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The Rule of Law, Agency Enforcement and the Environment

Bracewell LLP
Brittany M. Pemberton and Daniel J. Pope

November 6, 2018

Over the past two years, officials within President Trump’s administration have invoked the rule of law regarding the administration’s enforcement goals on issues ranging from marijuana production to immigration. Late last month, we saw a glimpse into how the Department of Justice’s Environment and Natural Resources Division (ENRD), at the time led by Acting Assistant Attorney General (AAG) Jeffrey H. Wood,[1] views application of the rule of law to environmental and natural resource litigation and enforcement. The Acting AAG presented the keynote speech at the American Bar Association’s Section of Environment, Energy, and Resources (SEER) Conference. He reflected on his time as AAG with ENRD. (His full remarks are available here.) Acting AAG Wood’s remarks built upon the March 2018 guidance entitled “Enforcement Principles and Priorities.” Bracewell’s Environmental Strategies Group developed a blog series on the guidance, accessible here.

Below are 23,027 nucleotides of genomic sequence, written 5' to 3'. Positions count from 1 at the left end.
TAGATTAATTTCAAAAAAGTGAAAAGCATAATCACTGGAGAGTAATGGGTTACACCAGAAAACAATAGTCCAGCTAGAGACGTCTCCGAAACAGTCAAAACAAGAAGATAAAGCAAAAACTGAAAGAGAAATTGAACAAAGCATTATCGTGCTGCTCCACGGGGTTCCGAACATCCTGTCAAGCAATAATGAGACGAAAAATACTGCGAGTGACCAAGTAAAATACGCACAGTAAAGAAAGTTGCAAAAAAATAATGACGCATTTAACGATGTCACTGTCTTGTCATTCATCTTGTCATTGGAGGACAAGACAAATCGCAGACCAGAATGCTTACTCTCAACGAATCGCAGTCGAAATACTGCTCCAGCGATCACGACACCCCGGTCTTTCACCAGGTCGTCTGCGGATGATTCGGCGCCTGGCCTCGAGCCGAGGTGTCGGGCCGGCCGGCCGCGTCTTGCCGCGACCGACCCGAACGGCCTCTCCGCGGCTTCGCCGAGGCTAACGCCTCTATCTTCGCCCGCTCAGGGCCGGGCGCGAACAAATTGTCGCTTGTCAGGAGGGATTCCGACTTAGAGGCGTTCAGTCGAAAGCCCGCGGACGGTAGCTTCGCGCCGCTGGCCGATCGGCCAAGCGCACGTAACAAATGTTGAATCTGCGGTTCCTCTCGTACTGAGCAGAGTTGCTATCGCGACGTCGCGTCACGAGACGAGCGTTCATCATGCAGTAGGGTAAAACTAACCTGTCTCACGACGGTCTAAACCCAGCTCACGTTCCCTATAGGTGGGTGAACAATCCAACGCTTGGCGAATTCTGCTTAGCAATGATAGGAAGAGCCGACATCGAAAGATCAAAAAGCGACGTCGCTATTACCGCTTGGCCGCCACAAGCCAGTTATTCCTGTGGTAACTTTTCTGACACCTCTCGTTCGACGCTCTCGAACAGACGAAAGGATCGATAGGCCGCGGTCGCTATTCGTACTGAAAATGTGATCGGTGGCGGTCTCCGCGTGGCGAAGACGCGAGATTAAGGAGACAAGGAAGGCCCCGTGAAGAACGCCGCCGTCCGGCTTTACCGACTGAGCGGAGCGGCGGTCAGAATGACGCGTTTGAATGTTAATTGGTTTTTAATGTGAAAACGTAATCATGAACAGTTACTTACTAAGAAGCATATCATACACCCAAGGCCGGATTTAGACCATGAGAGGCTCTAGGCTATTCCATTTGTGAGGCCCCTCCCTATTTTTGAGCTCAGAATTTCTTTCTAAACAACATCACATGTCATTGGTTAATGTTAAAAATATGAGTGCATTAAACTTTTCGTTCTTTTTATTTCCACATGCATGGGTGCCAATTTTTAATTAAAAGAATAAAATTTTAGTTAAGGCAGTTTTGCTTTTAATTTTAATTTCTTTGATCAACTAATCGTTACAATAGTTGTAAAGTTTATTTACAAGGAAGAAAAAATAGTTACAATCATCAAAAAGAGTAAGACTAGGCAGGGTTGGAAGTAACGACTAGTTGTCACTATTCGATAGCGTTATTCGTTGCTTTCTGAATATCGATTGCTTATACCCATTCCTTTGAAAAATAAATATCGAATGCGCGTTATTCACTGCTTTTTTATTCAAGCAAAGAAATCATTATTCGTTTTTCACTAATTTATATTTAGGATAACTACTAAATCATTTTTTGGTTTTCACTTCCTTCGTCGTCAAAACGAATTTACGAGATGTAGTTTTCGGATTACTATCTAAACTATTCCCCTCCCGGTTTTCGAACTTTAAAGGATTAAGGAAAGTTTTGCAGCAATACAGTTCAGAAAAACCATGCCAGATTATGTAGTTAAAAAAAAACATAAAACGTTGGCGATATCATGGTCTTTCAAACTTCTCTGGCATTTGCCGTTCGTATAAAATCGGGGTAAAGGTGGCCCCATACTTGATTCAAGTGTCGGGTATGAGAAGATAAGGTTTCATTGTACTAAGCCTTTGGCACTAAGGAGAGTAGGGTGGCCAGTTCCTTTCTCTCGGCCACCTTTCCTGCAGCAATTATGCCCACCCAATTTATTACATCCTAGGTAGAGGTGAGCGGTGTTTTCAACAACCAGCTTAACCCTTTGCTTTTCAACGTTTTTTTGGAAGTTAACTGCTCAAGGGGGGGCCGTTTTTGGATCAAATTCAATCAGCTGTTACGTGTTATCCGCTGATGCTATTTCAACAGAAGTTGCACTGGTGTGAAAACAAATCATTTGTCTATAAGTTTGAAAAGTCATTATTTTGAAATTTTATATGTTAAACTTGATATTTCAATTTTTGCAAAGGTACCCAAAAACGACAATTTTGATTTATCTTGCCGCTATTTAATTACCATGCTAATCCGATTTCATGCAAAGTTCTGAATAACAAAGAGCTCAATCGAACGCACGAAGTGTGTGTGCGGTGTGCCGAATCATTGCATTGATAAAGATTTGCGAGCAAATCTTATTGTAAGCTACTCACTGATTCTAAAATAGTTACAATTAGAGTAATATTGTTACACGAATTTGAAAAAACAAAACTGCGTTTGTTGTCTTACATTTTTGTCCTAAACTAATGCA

In his remarks at the SEER Conference, Wood emphasized that the impartial rule of law is as much a method of decision-making as it is an outcome. For ENRD, this includes everything from increasing prosecution of wildlife trafficking crimes to defending controversial — but still lawful — projects such as federally permitted pipelines. ENRD continues to defend such projects around the country, consistent with the March 2018 guidance, prioritizing enforcement cases that protect American infrastructure. And, although ENRD and other federal agencies have continued to bring tough enforcement actions against regulated entities for a variety of violations, Wood explained that they should strive for predictability and a fair and neutral reading of environmental laws and regulations. Instead of using enforcement to dictate a preferred policy, Acting AAG Wood asserted that ENRD’s new approach will be to drive straight down the middle: Civil enforcement actions should never be used to convert guidance documents into binding rules, which would violate due process by evading notice and comment requirements. Many regulated entities welcomed this perspective based on their strong preference for a more stable and discernible background of legislation, regulation, and enforcement against which they can plan, invest, permit and comply.